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Microsoft Pri0

Welcome to Microsoft Pri0: That's Microspeak for top priority, and that's the news and observations you'll find here from Seattle Times technology reporter Matt Day.

May 9, 2007 at 8:33 AM

Microsoft takes stake in CareerBuilder

Here’s the news release from CareerBuilder.com, the online job site owned by a trio of major newspaper companies, and now, Microsoft.

Microsoft bought a 4 percent stake in CareerBuilder.com, according to The Associated Press. Newspaper companies Gannett and Tribune each keep their 40.8 percent ownership share, while McClatchy’s share is 14.4 percent.

Yesterday, Bill Gates talked about his friends in the newspaper industry and the “tough, wrenching” changes they are going through as advertising dollars migrate away from traditional media to online sources. Employment listings, once a staple of newspaper classified pages, are one area where online sites such as CareerBuilder.com and its competitors Monster.com and Yahoo! HotJobs have taken away revenue.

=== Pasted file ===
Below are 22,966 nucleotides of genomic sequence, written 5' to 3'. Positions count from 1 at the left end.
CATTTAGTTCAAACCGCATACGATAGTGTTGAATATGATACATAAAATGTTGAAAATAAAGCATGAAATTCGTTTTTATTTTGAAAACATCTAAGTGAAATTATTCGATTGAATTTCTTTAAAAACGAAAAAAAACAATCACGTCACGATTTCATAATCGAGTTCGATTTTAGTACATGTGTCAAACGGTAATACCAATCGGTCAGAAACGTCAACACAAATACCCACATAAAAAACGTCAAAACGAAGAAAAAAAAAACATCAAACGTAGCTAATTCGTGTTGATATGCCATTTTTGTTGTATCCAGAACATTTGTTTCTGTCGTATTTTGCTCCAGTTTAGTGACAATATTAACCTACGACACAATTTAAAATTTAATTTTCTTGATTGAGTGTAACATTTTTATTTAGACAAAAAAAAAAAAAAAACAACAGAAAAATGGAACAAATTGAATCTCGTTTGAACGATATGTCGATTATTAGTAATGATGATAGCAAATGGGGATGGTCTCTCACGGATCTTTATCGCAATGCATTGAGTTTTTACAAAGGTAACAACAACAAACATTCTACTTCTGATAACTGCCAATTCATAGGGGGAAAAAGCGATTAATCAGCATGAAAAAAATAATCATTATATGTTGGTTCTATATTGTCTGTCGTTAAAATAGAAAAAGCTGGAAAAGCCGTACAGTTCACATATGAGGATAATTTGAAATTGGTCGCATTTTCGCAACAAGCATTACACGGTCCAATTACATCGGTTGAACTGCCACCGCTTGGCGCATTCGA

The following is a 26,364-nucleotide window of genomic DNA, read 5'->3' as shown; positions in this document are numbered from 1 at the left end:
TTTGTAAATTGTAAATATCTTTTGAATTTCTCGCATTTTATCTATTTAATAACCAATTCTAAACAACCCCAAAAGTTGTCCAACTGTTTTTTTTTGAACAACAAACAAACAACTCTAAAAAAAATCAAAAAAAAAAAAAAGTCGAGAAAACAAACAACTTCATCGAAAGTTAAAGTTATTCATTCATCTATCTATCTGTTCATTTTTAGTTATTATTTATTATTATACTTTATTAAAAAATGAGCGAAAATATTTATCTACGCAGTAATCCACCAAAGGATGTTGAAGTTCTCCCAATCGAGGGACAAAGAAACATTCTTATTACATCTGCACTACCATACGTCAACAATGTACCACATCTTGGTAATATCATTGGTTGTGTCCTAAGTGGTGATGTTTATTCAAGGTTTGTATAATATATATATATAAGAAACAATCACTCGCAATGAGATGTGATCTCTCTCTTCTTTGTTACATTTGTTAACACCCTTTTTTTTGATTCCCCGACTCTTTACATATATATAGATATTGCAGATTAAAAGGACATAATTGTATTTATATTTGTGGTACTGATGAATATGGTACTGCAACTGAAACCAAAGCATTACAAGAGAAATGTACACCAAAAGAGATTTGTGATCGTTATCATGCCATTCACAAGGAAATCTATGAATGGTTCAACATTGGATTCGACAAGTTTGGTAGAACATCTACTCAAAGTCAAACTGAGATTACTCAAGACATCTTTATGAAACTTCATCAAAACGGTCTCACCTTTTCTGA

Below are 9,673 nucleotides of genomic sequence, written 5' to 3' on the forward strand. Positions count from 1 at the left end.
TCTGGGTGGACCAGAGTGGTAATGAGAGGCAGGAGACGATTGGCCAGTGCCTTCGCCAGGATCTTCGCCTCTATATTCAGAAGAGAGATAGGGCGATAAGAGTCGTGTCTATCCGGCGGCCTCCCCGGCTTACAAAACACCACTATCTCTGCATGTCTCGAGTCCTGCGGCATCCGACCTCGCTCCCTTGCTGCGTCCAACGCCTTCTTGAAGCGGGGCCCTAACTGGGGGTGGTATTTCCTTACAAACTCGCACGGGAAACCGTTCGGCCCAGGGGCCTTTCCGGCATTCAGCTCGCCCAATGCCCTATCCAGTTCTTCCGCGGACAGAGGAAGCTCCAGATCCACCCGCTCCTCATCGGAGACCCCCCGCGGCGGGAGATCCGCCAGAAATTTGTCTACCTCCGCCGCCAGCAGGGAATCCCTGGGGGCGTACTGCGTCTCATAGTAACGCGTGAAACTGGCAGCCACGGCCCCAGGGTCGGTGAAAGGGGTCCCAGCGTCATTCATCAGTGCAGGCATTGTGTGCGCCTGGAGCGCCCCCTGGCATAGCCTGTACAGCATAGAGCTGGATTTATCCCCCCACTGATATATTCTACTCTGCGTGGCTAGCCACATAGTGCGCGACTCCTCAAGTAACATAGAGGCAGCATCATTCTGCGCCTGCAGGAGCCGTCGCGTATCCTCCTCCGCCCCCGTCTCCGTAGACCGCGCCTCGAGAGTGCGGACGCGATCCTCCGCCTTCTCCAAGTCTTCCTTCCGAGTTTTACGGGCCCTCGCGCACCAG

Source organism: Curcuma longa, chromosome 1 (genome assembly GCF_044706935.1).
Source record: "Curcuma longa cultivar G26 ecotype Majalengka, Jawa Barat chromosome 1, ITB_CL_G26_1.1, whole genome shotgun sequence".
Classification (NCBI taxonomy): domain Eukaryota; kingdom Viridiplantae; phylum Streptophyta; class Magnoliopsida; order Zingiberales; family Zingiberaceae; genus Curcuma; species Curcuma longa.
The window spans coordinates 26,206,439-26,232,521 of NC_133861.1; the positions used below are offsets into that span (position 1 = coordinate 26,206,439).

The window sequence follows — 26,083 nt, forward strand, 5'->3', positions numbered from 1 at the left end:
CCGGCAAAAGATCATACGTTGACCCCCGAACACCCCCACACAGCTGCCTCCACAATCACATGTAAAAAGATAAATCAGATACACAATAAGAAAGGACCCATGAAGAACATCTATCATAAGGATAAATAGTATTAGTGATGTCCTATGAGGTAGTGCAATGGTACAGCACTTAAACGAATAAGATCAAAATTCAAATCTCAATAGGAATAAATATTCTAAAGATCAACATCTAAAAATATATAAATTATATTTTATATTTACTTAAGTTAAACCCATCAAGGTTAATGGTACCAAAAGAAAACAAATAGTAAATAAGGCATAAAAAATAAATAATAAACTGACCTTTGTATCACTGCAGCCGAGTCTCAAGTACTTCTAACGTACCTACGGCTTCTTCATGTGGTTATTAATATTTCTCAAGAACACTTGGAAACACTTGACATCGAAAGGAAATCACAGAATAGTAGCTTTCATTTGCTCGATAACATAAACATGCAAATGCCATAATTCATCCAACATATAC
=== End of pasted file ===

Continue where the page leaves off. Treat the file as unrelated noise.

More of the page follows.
In a separate agreement, CareerBuilder extended its relationship with Microsoft’s MSN to be the exclusive provider for its Careers channel through 2013.

Update: The transcript of Gates’ keynote address yesterday sheds some more light on how he’s thinking about classified and employment advertising.

“[I]t’s a very different world. It’s not a world where you have a single person who can deliver things like the classified ads, you have many people competing.

“So it’s fascinating to look at, say, job markets within a city, or the nationwide job markets, and look at to the degree it’s new people who’ve done that well, or it’s traditional media people who have come in. One thing we can say for sure, it’s a far richer experience for the person who has [to] list and find that job, and far more competitive in terms of the rate of innovation that those things are going to take place. So the Internet is like a lot of things, the only sure winner with the breakthrough are the consumers themselves. There will be some companies that do well out of it, but it really, most of it, passes on to simplify things for now the not only hundreds of millions but billions of users who are connected up through these devices.”

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